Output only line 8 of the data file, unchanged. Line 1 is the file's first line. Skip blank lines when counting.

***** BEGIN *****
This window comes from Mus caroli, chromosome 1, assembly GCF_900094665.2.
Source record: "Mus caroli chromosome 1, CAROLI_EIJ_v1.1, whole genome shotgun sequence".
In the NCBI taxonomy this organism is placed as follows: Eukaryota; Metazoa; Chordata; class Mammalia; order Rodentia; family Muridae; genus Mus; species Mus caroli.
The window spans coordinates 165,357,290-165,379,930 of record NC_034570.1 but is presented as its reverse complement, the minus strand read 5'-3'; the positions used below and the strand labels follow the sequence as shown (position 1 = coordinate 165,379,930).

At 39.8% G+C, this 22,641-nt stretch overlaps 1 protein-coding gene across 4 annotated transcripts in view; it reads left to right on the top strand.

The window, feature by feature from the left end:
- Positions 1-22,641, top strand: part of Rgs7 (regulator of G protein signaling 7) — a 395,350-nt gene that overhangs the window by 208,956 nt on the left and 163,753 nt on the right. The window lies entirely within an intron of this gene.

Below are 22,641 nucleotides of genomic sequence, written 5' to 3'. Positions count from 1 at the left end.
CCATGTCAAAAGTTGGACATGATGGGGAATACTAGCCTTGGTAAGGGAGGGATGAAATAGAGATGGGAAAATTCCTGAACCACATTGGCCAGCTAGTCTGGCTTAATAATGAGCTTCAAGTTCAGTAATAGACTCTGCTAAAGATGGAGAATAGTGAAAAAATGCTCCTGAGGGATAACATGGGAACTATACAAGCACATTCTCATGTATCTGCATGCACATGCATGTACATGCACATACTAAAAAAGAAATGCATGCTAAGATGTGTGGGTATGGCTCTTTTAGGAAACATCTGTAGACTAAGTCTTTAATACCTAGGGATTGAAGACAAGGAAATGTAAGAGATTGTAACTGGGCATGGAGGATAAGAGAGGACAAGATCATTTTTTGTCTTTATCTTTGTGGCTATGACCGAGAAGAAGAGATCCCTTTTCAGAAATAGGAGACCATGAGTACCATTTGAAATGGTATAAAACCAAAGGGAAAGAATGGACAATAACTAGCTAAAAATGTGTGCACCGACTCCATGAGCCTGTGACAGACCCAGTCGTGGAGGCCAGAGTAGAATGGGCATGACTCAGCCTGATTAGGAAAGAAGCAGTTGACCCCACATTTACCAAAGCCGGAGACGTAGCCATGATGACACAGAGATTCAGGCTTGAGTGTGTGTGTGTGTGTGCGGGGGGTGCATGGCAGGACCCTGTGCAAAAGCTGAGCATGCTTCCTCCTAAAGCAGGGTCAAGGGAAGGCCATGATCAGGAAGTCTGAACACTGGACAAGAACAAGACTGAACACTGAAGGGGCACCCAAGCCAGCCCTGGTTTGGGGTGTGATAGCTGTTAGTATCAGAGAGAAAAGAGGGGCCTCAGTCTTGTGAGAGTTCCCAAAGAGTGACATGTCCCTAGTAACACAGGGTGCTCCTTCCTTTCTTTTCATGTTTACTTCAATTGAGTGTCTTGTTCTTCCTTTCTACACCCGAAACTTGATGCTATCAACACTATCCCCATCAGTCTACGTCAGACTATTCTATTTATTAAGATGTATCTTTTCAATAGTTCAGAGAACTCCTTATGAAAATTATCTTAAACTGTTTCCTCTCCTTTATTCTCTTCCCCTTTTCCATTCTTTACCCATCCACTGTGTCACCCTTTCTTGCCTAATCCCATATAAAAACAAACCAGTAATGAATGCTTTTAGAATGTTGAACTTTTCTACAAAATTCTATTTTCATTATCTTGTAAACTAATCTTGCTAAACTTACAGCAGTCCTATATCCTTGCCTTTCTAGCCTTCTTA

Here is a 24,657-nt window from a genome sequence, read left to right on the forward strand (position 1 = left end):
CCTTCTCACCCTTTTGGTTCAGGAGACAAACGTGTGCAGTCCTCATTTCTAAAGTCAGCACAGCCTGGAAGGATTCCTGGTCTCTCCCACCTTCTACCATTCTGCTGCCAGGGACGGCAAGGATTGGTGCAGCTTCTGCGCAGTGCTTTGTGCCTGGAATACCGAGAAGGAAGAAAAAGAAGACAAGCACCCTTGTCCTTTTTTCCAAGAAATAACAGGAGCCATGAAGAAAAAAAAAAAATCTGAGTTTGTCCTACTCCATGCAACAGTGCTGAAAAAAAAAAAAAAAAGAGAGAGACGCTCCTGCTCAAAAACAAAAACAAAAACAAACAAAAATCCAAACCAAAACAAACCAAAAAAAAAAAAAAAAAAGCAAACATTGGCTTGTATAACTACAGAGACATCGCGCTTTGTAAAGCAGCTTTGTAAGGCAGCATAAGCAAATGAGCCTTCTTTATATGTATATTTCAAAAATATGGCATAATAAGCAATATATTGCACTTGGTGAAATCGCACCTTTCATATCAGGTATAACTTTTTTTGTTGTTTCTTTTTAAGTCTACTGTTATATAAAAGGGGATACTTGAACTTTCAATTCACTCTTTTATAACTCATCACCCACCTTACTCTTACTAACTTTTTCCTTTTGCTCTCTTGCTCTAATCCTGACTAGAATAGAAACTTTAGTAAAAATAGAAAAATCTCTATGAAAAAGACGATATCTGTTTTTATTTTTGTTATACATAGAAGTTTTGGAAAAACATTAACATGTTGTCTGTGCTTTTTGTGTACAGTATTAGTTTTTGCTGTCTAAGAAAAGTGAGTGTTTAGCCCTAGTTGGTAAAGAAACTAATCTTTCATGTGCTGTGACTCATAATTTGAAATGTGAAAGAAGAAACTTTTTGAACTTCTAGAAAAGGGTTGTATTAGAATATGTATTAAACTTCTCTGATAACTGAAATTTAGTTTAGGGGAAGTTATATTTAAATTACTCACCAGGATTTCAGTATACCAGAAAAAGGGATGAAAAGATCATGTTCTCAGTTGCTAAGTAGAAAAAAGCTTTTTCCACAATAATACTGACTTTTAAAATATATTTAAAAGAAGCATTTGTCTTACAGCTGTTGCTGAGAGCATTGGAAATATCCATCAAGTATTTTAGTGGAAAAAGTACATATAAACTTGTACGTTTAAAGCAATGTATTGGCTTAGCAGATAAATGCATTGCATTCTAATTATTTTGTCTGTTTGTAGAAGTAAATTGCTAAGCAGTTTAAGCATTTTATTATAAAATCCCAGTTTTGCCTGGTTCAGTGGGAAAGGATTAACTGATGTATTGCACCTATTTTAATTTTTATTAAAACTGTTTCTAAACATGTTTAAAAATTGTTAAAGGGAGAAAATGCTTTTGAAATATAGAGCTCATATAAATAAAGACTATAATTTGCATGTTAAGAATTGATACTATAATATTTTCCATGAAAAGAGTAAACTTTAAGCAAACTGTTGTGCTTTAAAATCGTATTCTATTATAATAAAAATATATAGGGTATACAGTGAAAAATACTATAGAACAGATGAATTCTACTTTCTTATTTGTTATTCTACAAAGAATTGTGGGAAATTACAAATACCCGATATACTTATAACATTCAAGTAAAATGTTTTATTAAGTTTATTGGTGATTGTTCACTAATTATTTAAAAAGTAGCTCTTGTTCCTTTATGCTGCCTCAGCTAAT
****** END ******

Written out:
Below are 22,641 nucleotides of genomic sequence, written 5' to 3'. Positions count from 1 at the left end.